In a moment, I will ask Secretary Rubin to give you the details. But first, I would like to say a word about how well the U.S. and the IFOR troops are performing in Bosnia. After three and a half years of war, they have brought Bosnians a real hope for peace. Because of the Dayton Accord and IFOR's presence, the conflict has stopped. Forces have withdrawn behind the zones of separation. Areas have been transferred between the warring parties. And the freedom of movement is being maintained. So far, so good. But we must not forget the continuing dangers our troops face. Accidents from a combination of mines, bad weather, bad roads, and the possible threats from terrorist or rogue elements.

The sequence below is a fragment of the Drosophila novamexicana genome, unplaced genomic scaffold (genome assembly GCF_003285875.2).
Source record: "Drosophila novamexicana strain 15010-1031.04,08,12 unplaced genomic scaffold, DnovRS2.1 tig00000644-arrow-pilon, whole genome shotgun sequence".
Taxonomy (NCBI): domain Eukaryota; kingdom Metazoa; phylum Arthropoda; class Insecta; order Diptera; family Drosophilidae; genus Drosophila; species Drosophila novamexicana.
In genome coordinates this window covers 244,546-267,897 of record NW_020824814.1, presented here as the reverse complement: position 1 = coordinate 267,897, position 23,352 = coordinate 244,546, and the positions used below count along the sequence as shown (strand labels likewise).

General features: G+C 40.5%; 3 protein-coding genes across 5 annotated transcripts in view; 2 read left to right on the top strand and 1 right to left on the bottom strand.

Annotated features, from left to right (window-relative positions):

One reason that the mission has gone as well as it has is because we were well prepared. The rigorous training. Troops are well armed and they have a well defined mission with the means and the rules of engagement to execute it. From the beginning, we have provided strong support for the troops and their families. Indeed, we have made this a command responsibility -- from the President to the Secretary of Defense, General Joulwan, General Nash, down to the battalion commanders and the sergeant majors.
Components of this have included imminent danger pay for those deployed in the Former Yugoslavia; family separation allowance; free mail; a robust system of acute health care in the field and at home bases; Armed Forces Radio and Television Service and Stars and Stripes to help keep the troops in touch; family readiness briefings and support groups back home; and counselors to pay special attention to the children of the deployed soldiers.